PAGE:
An eye for conservation

An eye for conservation

The South Oculus is one of the largest, earliest, and most important windows at the Cathedral, situated at the highest level of the South-East Transept.

Oculus in Latin means ‘eye’, and the 12th century window is one of a pair of ‘oculus’ windows in the Cathedral – its sister is the North Oculus, located directly opposite it in the North East Transept. The subject of the two windows is the Old and the New Covenant, with the Old Covenant on the north side of the building, associated with the past, and with darkness. The New Covenant is shown on the south side which is the side of light and salvation. It is a masterpiece example of Romanesque art and is the largest circular window of its date in Europe.

The South Oculus consists of a mixture of medieval glass and high-quality 19th century replacements, supported by a complicated geometric iron frame or ‘ferramenta’ and surrounded by stone work. A series of reports carried out on the window over the last few years revealed that the window had undergone damage, partly due to its exposure to the elements.

Nailbourne Forge (23)Situated 22 metres above ground, the window faces due south and is fully exposed to the rain, wind and heat, all of which played a part in damaging the glass. The panels were distorted and leaking heavily which, in turn, had an impact on the surrounding stonework.

In 2009 a project of conservation and protection began to preserve this unique and important work of art in its entirety and in the location it was created for to reduce the rate of further deterioration to an absolute minimum.

Surface treatment of the medieval iron was carried out by a specialist metal conservation firm and colourless leaded glass was inserted into it. These take the place of the historic stained glass and provide a weather tight seal that will protect the precious medieval glass housed behind. The historic glass will be set into an exact replica of the medieval ironwork which will be installed on the inside of the window. The new framework will be linked to the original ferramenta to create an interspace with ventilation gaps which will allow air movement between the two layers of glass, giving the historic stained glass a far less challenging environment and helping to prolong its life.

IMG_2975Installing the window back to its rightful place will be a detailed and specialist project and as such, it will be necessary to limit the public’s access to the South East Transept, from the end of July to September. However, we look forward to keeping you updated on the progress of this exciting project and sharing with you pictures of the Cathedral’s ‘eye’ back where it should be.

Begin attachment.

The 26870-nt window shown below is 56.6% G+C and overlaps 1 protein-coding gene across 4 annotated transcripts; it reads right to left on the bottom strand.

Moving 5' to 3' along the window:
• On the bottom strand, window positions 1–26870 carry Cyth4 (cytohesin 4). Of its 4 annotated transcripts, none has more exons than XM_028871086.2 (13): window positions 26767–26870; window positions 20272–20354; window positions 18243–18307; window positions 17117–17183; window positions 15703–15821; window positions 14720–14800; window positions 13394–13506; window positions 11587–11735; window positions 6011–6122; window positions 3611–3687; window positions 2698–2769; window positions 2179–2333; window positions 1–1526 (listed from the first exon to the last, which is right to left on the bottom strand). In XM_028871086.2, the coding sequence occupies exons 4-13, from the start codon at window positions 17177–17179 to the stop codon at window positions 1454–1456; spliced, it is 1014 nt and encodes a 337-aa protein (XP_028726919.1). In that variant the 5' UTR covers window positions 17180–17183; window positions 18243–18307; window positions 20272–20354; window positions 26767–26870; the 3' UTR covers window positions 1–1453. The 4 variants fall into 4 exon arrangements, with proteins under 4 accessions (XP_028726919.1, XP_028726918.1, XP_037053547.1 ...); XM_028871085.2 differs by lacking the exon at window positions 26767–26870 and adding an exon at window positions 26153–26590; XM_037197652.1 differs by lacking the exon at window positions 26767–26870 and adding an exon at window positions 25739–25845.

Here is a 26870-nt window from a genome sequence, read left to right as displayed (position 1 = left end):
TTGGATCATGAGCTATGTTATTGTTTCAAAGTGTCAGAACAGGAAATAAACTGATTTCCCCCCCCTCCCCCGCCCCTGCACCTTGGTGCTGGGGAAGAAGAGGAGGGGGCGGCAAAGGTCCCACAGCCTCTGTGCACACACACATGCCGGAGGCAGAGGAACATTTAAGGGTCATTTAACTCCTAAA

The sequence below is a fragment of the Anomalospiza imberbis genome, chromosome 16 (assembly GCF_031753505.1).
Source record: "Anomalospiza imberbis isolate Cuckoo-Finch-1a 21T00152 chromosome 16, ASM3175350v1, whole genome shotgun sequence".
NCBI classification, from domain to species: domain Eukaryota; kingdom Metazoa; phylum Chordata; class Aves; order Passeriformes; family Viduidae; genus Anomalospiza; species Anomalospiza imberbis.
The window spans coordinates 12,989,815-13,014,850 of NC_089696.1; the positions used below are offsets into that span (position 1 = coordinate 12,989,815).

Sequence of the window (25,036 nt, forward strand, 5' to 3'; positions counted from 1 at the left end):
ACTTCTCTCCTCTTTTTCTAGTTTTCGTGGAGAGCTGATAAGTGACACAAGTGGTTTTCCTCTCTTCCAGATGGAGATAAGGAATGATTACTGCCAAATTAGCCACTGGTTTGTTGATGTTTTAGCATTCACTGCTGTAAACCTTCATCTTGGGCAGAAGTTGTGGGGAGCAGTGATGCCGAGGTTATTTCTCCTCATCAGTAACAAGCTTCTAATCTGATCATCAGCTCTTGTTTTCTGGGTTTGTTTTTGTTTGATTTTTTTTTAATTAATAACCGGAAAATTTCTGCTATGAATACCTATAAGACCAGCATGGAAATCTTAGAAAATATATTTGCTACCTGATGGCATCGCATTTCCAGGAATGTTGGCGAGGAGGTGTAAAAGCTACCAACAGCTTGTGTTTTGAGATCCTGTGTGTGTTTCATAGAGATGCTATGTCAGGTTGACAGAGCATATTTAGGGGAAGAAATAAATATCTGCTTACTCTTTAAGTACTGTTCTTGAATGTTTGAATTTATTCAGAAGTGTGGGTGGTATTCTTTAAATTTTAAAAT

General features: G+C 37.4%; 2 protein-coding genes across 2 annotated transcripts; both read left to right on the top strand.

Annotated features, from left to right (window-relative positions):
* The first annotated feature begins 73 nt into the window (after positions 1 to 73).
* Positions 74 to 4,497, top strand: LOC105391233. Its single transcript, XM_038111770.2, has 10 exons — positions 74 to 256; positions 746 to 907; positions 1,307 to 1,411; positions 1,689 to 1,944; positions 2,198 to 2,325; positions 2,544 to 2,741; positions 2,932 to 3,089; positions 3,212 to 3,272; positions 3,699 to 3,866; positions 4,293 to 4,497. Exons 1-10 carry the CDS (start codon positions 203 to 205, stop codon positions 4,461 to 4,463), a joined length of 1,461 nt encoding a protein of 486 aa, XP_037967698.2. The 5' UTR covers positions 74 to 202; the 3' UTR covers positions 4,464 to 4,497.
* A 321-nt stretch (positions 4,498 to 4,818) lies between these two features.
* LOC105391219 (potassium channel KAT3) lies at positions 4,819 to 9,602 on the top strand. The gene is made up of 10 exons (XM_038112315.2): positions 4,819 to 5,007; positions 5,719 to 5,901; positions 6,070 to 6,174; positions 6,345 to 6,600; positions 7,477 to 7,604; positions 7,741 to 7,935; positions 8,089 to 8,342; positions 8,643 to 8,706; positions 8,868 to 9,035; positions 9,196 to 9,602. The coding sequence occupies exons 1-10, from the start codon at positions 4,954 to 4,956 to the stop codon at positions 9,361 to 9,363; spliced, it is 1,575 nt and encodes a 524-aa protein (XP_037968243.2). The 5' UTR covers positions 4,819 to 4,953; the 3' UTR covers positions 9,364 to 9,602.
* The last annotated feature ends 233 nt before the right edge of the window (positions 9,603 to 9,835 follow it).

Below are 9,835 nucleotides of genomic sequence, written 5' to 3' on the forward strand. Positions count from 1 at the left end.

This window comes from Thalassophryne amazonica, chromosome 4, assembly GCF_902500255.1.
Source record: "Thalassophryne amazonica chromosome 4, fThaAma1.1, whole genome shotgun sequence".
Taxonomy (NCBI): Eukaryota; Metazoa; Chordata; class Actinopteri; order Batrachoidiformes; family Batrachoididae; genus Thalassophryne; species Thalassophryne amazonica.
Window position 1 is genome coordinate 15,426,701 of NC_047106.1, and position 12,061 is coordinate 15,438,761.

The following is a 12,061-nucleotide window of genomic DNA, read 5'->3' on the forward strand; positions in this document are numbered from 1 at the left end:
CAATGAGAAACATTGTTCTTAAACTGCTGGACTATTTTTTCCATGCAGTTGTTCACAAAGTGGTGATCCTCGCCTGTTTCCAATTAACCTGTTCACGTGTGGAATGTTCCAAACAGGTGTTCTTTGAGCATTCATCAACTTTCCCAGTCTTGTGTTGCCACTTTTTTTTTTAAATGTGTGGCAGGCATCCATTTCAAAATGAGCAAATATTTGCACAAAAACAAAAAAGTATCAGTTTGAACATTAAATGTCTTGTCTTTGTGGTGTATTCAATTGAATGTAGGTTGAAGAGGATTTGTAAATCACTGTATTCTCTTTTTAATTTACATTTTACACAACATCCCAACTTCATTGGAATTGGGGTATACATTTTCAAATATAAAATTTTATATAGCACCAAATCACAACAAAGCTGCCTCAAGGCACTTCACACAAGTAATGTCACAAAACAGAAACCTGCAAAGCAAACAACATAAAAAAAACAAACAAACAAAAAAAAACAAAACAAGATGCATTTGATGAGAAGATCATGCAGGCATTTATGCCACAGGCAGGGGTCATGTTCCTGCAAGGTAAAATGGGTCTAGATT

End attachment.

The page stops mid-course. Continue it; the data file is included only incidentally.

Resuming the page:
As one project ends, another begins, and the Cathedral was delighted this month to launch a design competition in connection with Malcolm Reading Consultants to find an exceptional team to revitalise the landscape immediately in front of the main Cathedral entrance.

The Cathedral’s Precincts were last remodeled in the 1940’s. The Cathedral is looking for a creative team who will combine sensitivity to the classic and historic qualities of the space with an ability to meet modern expectations. Interested teams have until Wednesday 17th July to enter the first stage of the competition. All entrants must follow the registration procedure as explained on the competition website. From the responses, a shortlist of five (the competition’s second stage) will be chosen to work up concept propositions (for which an honorarium will be paid to the unsuccessful teams).

The shortlist will be announced in the late summer and the winning team announced in the autumn with an exhibition on display at the Cathedral’s annual Open Evening on Tuesday 8th October. More details can be found at the competition’s dedicated micro site.

In previous conservation news, you may have been read that the Cathedral put in an application in November last year for funding from the Heritage Lottery Fund (HLF). The proposed project was designed to harmonise important repair work to key parts of the building fabric and to improve the visitor experience. In May we were disappointed to hear the news that we had not been successful in this year’s HLF major awards. However, we were grateful to the HLF for the useful feedback and after careful consideration, it has been decided that we will resubmit another bid at the end of this year. The result of this application will not be known until April 2014.